Birth characteristics predict a range of major physical and mental disorders, but findings regarding eating disorders are inconsistent and inconclusive. This total-population Swedish cohort study identified 2,015,862 individuals born in 1975–1998 and followed them for anorexia nervosa, bulimia nervosa, and eating disorder not otherwise specified until the end of 2010. We examined associations with multiple family and birth characteristics and conducted within-family analyses to test for maternal-level confounding. In total, 1,019 males and 15,395 females received an eating disorder diagnosis. Anorexia nervosa was independently predicted by multiple birth (adjusted hazard ratio = 1.33, 95% confidence interval: 1.15, 1.53) for twins or triplets vs. singletons) and lower gestational age (adjusted hazard ratio = 0.96, 95% confidence interval: 0.95, 0.98) per extra week of gestation, with a clear dose-response pattern. Within-family analyses provided no evidence of residual maternal-level confounding. Higher birth weight for gestational age showed a strong, positive dose-response association with bulimia nervosa (adjusted hazard ratio = 1.15, 95% confidence interval: 1.09, 1.22, per each standard-deviation increase), again with no evidence of residual maternal-level confounding. We conclude that some perinatal characteristics may play causal, disease-specific roles in the development of eating disorders, including via perinatal variation within the normal range. Further research into the underlying mechanisms is warranted. Finally, several large population-based studies of anorexia nervosa have been conducted in twins; it is possible that these studies considerably overestimate prevalence.

  • 2014. Anna Goodman, Amy Frances Heshmati, Ilona Koupil. PLoS ONE 9 (8), e106475

    Purpose To investigate which facets of parent and grandparent socio-economic position (SEP) are associated with eating disorders (ED), and how this varies by ED subtype and over time.

    Methods Total-population cohort study of 1,040,165 females and 1,098,188 males born 1973-1998 in Sweden, and followed for inpatient or outpatient ED diagnoses until 2010. Proportional hazards models estimated associations with parental education, income and social class, and with grandparental education and income.

    Results 15,747 females and 1051 males in our sample received an ED diagnosis, with rates increasing in both sexes over time. ED incidence in females was independently predicted by greater educational level among the father, mother and maternal grandparents, but parent social class and parental income showed little or no independent effect. The associations with education were equally strong for anorexia nervosa, bulimia nervosa and ED not-otherwise-specified, and had increased over time. Among males, an apparently similar pattern was seen with respect to anorexia nervosa, but non-anorexia ED showed no association with parental education and an inverse association with parental income.

    Conclusions Family history of education predicts ED in gender- and disorder-specific ways, and in females the effect is observed across multiple generations. Particularly given that these effects may have grown stronger in more recent cohorts, these findings highlight the need for further research to clarify the underlying mechanisms and identify promising targets for prevention. Speculatively, one such mechanism may involve greater internal and external demands for academic success in highly educated families.

  • 2014. Amy Heshmati, Ilona Koupil. Journal of Developmental Origins of Health and Disease 5 (3), 164-170

    Studies on placental size and cardiovascular disease have shown inconsistent results. We followed 10,503 men and women born in Uppsala, Sweden, 1915-1929 from 1964 to 2008 to assess whether birth characteristics, including placental weight and placenta/birth weight ratio, were predictive of future ischaemic heart disease (IHD). Adjustments were made for birth cohort, age, sex, mother's parity, birth weight, gestational age and social class at birth. Placental weight and birth weight were negatively associated with IHD. The effect of placental weight on IHD was stronger in individuals from medium social class at birth and in those with low education. Men and women from non-manual social class at birth had the lowest risk for IHD as adults. We conclude that low foetal growth rate rather than placental weight was more predictive of IHD in the Swedish cohort. However, the strong effect of social class at birth on risk for IHD did not appear to be mediated by foetal growth rate.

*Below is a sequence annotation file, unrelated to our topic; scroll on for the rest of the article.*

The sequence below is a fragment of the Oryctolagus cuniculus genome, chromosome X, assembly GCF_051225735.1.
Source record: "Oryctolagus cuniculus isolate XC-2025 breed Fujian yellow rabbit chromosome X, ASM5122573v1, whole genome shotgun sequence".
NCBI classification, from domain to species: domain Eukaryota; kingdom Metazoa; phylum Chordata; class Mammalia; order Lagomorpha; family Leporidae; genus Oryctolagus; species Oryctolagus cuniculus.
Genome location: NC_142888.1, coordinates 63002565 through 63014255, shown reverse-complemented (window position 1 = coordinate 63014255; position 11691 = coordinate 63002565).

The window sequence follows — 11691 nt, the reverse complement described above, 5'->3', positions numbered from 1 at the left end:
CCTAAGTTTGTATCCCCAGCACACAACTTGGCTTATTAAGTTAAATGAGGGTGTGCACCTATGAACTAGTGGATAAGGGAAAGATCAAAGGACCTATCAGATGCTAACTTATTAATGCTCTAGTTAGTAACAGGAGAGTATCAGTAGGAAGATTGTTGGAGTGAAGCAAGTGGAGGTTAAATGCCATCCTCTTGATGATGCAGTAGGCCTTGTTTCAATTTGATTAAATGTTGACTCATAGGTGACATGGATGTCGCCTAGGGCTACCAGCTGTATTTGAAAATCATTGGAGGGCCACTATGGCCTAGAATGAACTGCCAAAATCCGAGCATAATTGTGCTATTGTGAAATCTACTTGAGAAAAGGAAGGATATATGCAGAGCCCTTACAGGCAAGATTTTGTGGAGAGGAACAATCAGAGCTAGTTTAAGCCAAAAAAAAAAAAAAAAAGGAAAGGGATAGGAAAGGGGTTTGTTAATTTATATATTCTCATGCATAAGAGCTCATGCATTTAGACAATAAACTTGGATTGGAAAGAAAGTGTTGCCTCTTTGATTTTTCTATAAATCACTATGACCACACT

• 2013. Amy Frances Heshmati, Gita Mishra, Ilona Koupil. Journal of Epidemiology and Community Health 67 (11), 939-946

    Background Childhood and adulthood socio-economic position (SEP) is associated with cardiovascular disease in later life, but associations with hypertensive disorders in pregnancy are not well established.                                 

    Objective The aim of this study was to investigate the association of childhood and adulthood SEP with hypertensive disorders in pregnancy (chronic hypertension, gestational hypertension and pre-eclampsia/eclampsia).                                 

    Method Study participants were Swedish women (n=9507) from generation 3 of the Uppsala Birth Cohort Multigenerational Study (UBCoS Multigen) who delivered a live singleton offspring between 1982 and 2008. Social and health data were obtained from routine Swedish registers. Associations of own education (adulthood SEP), and parental education and social class (childhood SEP) with hypertensive disorders were studied using logistic regression with adjustments for age, calendar period, parity, smoking and body mass index.                                 

    Results Low own education was associated with chronic hypertension, but not with gestational hypertension or pre-eclampsia/eclampsia. Increased risk of chronic hypertension was seen in women whose mothers had medium education compared with women whose mothers had high education (OR 2.18, 95% CI 1.03 to 4.62). Women from a manual social class during childhood had twice the risk of chronic hypertension compared with those from non-manual backgrounds (OR 2.19, 95% CI 1.28 to 3.75). Childhood SEP was not associated with gestational hypertension or pre-eclampsia/eclampsia.                                 

    Conclusions Childhood and adulthood SEP was associated with chronic hypertension in pregnancy. In contrast, no association with childhood or adulthood SEP was seen for gestational hypertension or pre-eclampsia/eclampsia.

Visa alla publikationer av Amy Heshmati vid Stockholms universitet

Senast uppdaterad: 19 februari 2018